With data on total area and the average carbon dioxide escape rate in hand, Butman started calculating the total waterway emissions for various regions and began seeing some surprising numbers. “To be honest, I thought I was doing something wrong,” he said. “The numbers were bigger than I was expecting.”
Ultimately they estimated that U.S. waterways are breathing about 100 teragrams of carbon dioxide into the atmosphere each year. That’s roughly equal to the amount of carbon dioxide that cars belch out while burning 40 billion gallons of gasoline.
Carrying their calculations out further, the researchers came up with a rough estimate that the emissions for all the waterways in the planet’s temperate regions were about five times the U.S. total and at least twice as high as any previous estimates. The real number is likely even higher, because many smaller streams are not in the database.
One-hundred teragrams is a huge amount of anything, but that figure might be considered small in the global carbon scheme. Estimates suggest total carbon dioxide emissions in the United States are over 70 times higher. And the total amount of carbon dioxide spewing directly into the atmosphere from the soil dwarfs both numbers. But scientists are still working to nail down all the components of the global carbon cycle.
“When folks do an overall carbon budget, if they’re not including streams and rivers, they may come to some erroneous conclusions.”
— Peter Raymond
And the role of waterways may also be critical in understanding climate change governed by the carbon cycle. For instance, one major area of debate in international discussions is the importance of deforestation in climate change. There is little doubt that chopping down forests in tropical regions contributes to the overall greenhouse effect, because the carbon locked in trees converts to carbon dioxide as cut material is burned or decays.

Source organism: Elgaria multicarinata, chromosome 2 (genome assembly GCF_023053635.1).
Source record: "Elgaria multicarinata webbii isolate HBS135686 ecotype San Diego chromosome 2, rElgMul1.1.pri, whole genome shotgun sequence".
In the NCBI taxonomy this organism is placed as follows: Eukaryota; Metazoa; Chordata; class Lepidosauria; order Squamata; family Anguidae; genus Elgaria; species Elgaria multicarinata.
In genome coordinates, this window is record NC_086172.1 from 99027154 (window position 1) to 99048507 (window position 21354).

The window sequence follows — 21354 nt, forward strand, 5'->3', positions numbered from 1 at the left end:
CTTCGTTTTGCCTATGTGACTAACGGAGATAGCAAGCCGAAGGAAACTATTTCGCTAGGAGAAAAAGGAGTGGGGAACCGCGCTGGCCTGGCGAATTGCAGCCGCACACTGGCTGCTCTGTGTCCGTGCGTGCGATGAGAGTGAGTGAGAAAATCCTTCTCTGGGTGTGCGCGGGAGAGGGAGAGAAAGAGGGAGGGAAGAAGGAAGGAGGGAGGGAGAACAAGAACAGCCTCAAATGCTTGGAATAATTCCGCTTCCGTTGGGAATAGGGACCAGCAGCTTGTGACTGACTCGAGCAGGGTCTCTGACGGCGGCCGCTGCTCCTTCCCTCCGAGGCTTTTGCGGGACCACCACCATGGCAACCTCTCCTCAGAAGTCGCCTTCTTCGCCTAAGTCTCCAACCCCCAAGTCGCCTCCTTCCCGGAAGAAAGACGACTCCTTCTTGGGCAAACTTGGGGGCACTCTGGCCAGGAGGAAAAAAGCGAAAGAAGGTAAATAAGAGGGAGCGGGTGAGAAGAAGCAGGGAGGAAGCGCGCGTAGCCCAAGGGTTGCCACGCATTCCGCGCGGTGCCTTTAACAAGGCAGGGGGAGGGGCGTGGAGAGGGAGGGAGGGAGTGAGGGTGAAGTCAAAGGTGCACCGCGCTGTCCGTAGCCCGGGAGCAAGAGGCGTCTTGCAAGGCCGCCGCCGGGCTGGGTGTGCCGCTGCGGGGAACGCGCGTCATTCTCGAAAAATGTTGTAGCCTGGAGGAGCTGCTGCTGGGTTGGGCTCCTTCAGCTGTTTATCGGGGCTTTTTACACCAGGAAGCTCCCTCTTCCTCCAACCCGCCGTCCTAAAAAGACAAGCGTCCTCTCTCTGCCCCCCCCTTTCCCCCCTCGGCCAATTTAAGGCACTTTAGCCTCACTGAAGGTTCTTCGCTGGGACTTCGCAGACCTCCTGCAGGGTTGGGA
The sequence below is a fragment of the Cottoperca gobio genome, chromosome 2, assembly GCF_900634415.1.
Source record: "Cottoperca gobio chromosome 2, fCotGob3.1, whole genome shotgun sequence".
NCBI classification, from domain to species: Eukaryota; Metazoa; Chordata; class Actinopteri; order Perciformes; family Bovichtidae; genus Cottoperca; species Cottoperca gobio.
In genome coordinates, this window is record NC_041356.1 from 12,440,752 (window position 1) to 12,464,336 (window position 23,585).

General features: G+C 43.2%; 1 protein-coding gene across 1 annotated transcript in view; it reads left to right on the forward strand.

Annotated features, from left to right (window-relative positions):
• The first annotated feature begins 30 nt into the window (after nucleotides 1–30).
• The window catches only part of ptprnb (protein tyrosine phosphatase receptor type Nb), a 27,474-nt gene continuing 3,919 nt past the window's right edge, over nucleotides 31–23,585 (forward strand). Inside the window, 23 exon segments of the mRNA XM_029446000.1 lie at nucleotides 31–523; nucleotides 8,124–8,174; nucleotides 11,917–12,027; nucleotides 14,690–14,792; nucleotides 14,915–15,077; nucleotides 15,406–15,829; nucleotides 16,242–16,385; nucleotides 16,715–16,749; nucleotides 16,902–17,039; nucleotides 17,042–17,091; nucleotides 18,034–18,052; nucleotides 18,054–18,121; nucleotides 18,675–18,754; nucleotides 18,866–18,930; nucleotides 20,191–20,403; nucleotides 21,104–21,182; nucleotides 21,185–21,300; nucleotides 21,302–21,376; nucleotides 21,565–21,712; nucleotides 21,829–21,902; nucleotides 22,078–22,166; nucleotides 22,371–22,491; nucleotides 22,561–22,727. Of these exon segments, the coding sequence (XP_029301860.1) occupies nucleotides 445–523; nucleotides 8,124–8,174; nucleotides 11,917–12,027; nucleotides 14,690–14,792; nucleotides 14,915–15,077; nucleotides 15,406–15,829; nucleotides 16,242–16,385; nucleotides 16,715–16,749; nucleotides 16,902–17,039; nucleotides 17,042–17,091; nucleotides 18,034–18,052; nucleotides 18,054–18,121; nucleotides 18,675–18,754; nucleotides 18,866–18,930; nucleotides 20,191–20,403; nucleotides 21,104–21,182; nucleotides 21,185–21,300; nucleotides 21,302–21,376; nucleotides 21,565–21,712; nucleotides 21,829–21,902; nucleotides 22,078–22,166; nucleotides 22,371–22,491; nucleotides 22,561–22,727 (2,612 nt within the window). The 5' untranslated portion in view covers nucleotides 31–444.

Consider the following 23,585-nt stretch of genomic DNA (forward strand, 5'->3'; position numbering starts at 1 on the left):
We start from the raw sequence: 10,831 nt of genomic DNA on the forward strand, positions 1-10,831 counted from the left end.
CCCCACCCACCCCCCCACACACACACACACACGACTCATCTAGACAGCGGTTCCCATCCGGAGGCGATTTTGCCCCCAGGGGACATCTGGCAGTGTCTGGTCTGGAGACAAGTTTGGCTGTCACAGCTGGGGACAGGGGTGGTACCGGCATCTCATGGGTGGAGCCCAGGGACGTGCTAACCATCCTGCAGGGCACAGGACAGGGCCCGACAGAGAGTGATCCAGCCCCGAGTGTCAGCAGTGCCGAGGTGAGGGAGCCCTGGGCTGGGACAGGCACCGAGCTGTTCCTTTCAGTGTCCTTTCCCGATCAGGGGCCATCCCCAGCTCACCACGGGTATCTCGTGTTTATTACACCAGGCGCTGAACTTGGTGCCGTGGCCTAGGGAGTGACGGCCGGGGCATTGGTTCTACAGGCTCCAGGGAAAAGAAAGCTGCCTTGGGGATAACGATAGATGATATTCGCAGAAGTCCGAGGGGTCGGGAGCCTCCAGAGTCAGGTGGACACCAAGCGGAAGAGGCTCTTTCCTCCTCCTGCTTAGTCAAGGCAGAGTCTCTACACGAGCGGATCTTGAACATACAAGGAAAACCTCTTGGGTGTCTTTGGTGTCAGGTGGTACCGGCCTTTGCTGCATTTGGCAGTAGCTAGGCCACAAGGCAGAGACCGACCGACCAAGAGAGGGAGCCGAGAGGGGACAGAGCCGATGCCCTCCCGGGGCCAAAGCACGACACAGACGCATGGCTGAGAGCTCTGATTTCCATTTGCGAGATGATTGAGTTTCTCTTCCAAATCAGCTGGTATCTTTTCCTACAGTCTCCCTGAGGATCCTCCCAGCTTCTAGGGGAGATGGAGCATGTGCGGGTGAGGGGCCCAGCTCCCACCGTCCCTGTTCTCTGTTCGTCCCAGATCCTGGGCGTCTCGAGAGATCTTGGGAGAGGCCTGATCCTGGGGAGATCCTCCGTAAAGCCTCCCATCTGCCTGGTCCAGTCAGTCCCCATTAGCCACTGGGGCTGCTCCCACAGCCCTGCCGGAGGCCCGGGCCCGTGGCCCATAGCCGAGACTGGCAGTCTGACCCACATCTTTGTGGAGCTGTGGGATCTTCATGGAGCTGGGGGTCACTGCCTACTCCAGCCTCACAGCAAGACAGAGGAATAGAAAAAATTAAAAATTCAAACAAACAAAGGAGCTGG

But how much carbon tropical forests effectively store is a separate, more complex question because, among other reasons, forests support soil activity that can produce carbon dioxide. If some of this carbon is leaking into waterways and ultimately making it into the atmosphere without being accounted for, then the amount of carbon stored might be significantly overestimated.
Another climate change issue is that the amount of carbon entering streams and rivers is likely tied to the rainfall in a given region, which washes soil carbon into the water. Much research suggests that climate change is altering precipitation patterns, and in areas where rainfall increases this could, in turn, increase the carbon dioxide escape from waterways.
Answering such new questions is part of the team’s ongoing research, which now includes examining ways that changes to surrounding landscapes and to waterway chemistry ultimately affect their carbon cycling roles. “If even 10 percent of this is tied to humans, then perhaps it’s getting large enough to affect the anthropogenic carbon budget,” says Raymond. “We just don’t know yet.”